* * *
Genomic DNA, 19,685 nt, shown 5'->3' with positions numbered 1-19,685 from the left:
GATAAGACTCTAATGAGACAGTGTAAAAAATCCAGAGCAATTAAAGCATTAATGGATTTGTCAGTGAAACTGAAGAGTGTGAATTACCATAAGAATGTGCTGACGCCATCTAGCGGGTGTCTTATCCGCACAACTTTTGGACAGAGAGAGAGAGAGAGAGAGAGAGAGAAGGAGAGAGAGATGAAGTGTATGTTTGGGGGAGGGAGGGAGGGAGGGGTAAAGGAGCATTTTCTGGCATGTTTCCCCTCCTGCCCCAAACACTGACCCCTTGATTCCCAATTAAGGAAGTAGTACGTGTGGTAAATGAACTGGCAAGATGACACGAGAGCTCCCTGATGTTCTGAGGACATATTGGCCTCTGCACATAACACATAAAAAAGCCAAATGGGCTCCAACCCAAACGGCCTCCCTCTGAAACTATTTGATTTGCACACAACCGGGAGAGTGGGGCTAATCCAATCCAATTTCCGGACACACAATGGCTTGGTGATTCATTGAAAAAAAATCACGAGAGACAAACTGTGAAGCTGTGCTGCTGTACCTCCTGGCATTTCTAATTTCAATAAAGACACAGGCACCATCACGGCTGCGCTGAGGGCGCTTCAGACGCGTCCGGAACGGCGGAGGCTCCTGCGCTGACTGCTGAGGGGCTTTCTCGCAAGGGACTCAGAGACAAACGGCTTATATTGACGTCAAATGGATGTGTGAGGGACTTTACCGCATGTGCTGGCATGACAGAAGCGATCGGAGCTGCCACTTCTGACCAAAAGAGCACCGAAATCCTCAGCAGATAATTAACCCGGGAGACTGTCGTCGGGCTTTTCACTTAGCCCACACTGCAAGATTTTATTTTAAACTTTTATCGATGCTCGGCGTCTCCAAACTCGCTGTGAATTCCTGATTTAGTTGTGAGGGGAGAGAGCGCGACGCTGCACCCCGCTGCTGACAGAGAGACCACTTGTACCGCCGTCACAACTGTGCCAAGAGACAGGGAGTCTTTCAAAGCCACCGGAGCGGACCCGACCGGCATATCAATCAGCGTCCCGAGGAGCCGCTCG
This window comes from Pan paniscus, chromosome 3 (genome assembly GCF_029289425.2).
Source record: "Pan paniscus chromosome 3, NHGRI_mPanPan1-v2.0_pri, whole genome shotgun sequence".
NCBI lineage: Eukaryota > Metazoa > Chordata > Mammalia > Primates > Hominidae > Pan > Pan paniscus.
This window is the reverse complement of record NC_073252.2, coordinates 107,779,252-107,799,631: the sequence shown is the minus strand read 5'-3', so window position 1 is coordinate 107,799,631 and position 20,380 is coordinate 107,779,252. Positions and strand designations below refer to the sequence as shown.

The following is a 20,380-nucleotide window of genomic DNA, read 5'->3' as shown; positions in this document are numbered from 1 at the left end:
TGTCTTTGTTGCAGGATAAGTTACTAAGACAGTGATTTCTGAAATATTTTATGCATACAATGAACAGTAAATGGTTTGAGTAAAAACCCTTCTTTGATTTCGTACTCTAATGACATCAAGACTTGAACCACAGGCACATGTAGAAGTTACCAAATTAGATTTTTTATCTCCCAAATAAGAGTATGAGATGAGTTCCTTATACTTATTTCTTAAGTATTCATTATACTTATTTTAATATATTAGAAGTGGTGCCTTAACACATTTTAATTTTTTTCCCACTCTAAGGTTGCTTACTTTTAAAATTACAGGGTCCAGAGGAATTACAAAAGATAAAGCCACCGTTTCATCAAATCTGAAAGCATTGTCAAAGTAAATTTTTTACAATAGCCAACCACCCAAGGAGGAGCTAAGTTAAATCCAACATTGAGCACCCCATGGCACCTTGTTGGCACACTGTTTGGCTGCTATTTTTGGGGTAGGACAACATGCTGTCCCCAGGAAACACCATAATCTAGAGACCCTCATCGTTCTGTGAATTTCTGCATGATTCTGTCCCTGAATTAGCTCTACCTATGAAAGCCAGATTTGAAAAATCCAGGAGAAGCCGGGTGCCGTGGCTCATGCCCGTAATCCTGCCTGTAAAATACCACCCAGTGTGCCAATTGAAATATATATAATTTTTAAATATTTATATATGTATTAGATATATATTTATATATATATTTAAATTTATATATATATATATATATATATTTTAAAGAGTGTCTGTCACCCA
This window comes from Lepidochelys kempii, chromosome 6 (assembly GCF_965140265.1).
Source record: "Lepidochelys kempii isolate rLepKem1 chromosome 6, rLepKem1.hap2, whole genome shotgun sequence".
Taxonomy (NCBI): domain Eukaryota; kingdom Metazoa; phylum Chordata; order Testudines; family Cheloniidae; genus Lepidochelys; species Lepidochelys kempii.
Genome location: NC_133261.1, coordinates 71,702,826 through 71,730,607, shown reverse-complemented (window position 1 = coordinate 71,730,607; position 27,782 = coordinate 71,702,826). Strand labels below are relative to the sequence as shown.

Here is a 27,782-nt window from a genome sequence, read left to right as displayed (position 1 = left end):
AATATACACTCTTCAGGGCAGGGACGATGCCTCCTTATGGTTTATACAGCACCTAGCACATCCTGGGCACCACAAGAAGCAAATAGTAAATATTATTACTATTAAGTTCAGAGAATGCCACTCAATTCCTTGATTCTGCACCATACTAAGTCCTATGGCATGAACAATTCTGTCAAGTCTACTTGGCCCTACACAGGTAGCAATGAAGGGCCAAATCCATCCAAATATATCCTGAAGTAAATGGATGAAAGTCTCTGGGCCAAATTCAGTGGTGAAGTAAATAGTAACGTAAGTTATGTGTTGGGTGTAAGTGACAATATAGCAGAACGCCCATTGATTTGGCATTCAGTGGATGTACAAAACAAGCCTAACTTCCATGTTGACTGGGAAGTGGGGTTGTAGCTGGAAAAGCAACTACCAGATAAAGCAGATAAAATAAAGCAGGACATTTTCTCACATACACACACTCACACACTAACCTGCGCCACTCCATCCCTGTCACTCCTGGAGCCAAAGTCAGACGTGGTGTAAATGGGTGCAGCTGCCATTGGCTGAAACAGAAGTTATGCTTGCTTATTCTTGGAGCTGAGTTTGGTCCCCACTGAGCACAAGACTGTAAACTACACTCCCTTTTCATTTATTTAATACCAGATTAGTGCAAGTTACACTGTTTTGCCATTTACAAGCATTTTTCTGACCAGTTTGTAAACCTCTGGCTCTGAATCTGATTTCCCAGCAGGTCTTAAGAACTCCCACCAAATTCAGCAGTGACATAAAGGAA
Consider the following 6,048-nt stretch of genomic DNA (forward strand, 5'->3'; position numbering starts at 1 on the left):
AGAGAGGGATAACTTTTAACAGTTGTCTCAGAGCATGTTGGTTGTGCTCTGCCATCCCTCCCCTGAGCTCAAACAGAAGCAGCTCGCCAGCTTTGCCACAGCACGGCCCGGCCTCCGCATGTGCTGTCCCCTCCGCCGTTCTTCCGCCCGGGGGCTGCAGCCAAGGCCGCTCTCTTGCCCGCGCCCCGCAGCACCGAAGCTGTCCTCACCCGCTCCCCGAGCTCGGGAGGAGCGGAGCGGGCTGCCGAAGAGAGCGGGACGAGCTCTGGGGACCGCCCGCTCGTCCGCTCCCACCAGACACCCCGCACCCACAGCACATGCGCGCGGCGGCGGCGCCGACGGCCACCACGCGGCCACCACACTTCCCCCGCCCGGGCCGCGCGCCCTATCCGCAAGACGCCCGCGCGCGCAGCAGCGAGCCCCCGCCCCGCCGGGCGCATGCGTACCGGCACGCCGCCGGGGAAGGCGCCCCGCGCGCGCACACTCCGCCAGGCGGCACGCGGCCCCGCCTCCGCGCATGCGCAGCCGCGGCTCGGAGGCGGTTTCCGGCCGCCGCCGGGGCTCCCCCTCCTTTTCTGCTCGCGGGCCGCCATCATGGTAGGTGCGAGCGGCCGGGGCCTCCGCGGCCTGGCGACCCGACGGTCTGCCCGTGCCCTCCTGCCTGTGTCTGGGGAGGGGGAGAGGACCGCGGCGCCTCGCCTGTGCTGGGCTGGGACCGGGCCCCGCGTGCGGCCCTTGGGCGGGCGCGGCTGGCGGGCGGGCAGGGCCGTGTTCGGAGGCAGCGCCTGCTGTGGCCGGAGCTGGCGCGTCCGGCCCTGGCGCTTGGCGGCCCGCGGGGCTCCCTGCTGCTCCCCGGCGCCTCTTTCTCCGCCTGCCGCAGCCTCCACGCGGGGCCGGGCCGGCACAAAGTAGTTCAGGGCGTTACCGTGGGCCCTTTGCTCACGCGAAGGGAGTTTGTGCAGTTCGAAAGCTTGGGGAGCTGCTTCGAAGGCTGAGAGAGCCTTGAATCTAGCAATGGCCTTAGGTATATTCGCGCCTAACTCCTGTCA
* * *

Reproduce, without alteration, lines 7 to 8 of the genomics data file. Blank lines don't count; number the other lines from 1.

The following is a 20,380-nucleotide window of genomic DNA, read 5'->3' as shown; positions in this document are numbered from 1 at the left end:
TGTCTTTGTTGCAGGATAAGTTACTAAGACAGTGATTTCTGAAATATTTTATGCATACAATGAACAGTAAATGGTTTGAGTAAAAACCCTTCTTTGATTTCGTACTCTAATGACATCAAGACTTGAACCACAGGCACATGTAGAAGTTACCAAATTAGATTTTTTATCTCCCAAATAAGAGTATGAGATGAGTTCCTTATACTTATTTCTTAAGTATTCATTATACTTATTTTAATATATTAGAAGTGGTGCCTTAACACATTTTAATTTTTTTCCCACTCTAAGGTTGCTTACTTTTAAAATTACAGGGTCCAGAGGAATTACAAAAGATAAAGCCACCGTTTCATCAAATCTGAAAGCATTGTCAAAGTAAATTTTTTACAATAGCCAACCACCCAAGGAGGAGCTAAGTTAAATCCAACATTGAGCACCCCATGGCACCTTGTTGGCACACTGTTTGGCTGCTATTTTTGGGGTAGGACAACATGCTGTCCCCAGGAAACACCATAATCTAGAGACCCTCATCGTTCTGTGAATTTCTGCATGATTCTGTCCCTGAATTAGCTCTACCTATGAAAGCCAGATTTGAAAAATCCAGGAGAAGCCGGGTGCCGTGGCTCATGCCCGTAATCCTGCCTGTAAAATACCACCCAGTGTGCCAATTGAAATATATATAATTTTTAAATATTTATATATGTATTAGATATATATTTATATATATATTTAAATTTATATATATATATATATATATATTTTAAAGAGTGTCTGTCACCCA